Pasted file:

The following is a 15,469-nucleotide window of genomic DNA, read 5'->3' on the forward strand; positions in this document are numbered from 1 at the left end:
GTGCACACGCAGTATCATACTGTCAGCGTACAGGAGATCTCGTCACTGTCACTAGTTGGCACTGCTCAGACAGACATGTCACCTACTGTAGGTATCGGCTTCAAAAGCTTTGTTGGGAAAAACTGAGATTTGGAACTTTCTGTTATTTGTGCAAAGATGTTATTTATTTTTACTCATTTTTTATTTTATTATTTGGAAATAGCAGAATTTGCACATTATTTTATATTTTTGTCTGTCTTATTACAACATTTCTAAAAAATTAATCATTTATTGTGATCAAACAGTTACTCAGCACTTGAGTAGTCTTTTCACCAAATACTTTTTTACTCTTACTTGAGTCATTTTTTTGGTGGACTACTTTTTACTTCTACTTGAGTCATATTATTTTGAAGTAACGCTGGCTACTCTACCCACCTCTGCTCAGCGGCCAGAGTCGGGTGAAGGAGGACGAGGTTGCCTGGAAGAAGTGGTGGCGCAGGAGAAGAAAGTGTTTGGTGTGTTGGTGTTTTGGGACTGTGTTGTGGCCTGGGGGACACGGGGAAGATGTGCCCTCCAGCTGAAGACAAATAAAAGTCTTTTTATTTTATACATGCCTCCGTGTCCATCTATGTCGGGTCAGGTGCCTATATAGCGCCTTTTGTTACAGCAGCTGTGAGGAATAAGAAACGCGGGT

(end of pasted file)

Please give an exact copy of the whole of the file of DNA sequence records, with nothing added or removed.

The following is a 15,469-nucleotide window of genomic DNA, read 5'->3' on the forward strand; positions in this document are numbered from 1 at the left end:
GTGCACACGCAGTATCATACTGTCAGCGTACAGGAGATCTCGTCACTGTCACTAGTTGGCACTGCTCAGACAGACATGTCACCTACTGTAGGTATCGGCTTCAAAAGCTTTGTTGGGAAAAACTGAGATTTGGAACTTTCTGTTATTTGTGCAAAGATGTTATTTATTTTTACTCATTTTTTATTTTATTATTTGGAAATAGCAGAATTTGCACATTATTTTATATTTTTGTCTGTCTTATTACAACATTTCTAAAAAATTAATCATTTATTGTGATCAAACAGTTACTCAGCACTTGAGTAGTCTTTTCACCAAATACTTTTTTACTCTTACTTGAGTCATTTTTTTGGTGGACTACTTTTTACTTCTACTTGAGTCATATTATTTTGAAGTAACGCTGGCTACTCTACCCACCTCTGCTCAGCGGCCAGAGTCGGGTGAAGGAGGACGAGGTTGCCTGGAAGAAGTGGTGGCGCAGGAGAAGAAAGTGTTTGGTGTGTTGGTGTTTTGGGACTGTGTTGTGGCCTGGGGGACACGGGGAAGATGTGCCCTCCAGCTGAAGACAAATAAAAGTCTTTTTATTTTATACATGCCTCCGTGTCCATCTATGTCGGGTCAGGTGCCTATATAGCGCCTTTTGTTACAGCAGCTGTGAGGAATAAGAAACGCGGGT